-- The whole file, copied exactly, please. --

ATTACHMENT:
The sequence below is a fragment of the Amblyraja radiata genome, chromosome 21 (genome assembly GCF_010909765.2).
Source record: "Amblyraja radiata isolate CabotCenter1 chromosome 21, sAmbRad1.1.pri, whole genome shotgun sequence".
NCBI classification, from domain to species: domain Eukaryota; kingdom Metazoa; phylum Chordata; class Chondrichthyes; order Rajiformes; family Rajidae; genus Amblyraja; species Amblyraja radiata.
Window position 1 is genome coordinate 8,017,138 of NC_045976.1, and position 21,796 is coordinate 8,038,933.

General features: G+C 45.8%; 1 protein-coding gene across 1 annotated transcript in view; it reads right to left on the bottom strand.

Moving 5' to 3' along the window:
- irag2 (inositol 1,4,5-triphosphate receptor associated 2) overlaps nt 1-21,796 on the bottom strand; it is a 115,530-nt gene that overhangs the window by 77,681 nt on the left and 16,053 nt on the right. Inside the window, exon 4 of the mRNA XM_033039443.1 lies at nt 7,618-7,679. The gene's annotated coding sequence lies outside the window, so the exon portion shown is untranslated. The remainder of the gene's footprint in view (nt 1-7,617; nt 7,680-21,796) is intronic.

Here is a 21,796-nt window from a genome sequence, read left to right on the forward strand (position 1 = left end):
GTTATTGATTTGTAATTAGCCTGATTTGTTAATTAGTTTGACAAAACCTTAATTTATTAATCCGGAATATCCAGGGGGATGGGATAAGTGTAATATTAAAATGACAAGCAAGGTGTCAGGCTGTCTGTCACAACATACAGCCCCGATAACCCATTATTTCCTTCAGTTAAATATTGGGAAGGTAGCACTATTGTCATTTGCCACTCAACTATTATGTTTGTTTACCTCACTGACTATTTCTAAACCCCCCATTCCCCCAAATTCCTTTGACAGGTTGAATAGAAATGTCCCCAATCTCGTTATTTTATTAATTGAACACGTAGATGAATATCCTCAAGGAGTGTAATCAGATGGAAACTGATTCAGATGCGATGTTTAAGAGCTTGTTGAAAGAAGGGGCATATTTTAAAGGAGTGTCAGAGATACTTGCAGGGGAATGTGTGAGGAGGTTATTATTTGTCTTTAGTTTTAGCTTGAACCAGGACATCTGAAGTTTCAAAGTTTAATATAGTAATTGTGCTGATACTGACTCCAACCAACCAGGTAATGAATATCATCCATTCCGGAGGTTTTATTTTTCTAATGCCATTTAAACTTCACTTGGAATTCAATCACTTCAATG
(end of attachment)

The sequence below is a fragment of the Amblyraja radiata genome, chromosome 21 (genome assembly GCF_010909765.2).
Source record: "Amblyraja radiata isolate CabotCenter1 chromosome 21, sAmbRad1.1.pri, whole genome shotgun sequence".
NCBI classification, from domain to species: domain Eukaryota; kingdom Metazoa; phylum Chordata; class Chondrichthyes; order Rajiformes; family Rajidae; genus Amblyraja; species Amblyraja radiata.
Window position 1 is genome coordinate 8,017,138 of NC_045976.1, and position 21,796 is coordinate 8,038,933.

General features: G+C 45.8%; 1 protein-coding gene across 1 annotated transcript in view; it reads right to left on the bottom strand.

Moving 5' to 3' along the window:
- irag2 (inositol 1,4,5-triphosphate receptor associated 2) overlaps nt 1-21,796 on the bottom strand; it is a 115,530-nt gene that overhangs the window by 77,681 nt on the left and 16,053 nt on the right. Inside the window, exon 4 of the mRNA XM_033039443.1 lies at nt 7,618-7,679. The gene's annotated coding sequence lies outside the window, so the exon portion shown is untranslated. The remainder of the gene's footprint in view (nt 1-7,617; nt 7,680-21,796) is intronic.

Here is a 21,796-nt window from a genome sequence, read left to right on the forward strand (position 1 = left end):
GTTATTGATTTGTAATTAGCCTGATTTGTTAATTAGTTTGACAAAACCTTAATTTATTAATCCGGAATATCCAGGGGGATGGGATAAGTGTAATATTAAAATGACAAGCAAGGTGTCAGGCTGTCTGTCACAACATACAGCCCCGATAACCCATTATTTCCTTCAGTTAAATATTGGGAAGGTAGCACTATTGTCATTTGCCACTCAACTATTATGTTTGTTTACCTCACTGACTATTTCTAAACCCCCCATTCCCCCAAATTCCTTTGACAGGTTGAATAGAAATGTCCCCAATCTCGTTATTTTATTAATTGAACACGTAGATGAATATCCTCAAGGAGTGTAATCAGATGGAAACTGATTCAGATGCGATGTTTAAGAGCTTGTTGAAAGAAGGGGCATATTTTAAAGGAGTGTCAGAGATACTTGCAGGGGAATGTGTGAGGAGGTTATTATTTGTCTTTAGTTTTAGCTTGAACCAGGACATCTGAAGTTTCAAAGTTTAATATAGTAATTGTGCTGATACTGACTCCAACCAACCAGGTAATGAATATCATCCATTCCGGAGGTTTTATTTTTCTAATGCCATTTAAACTTCACTTGGAATTCAATCACTTCAATG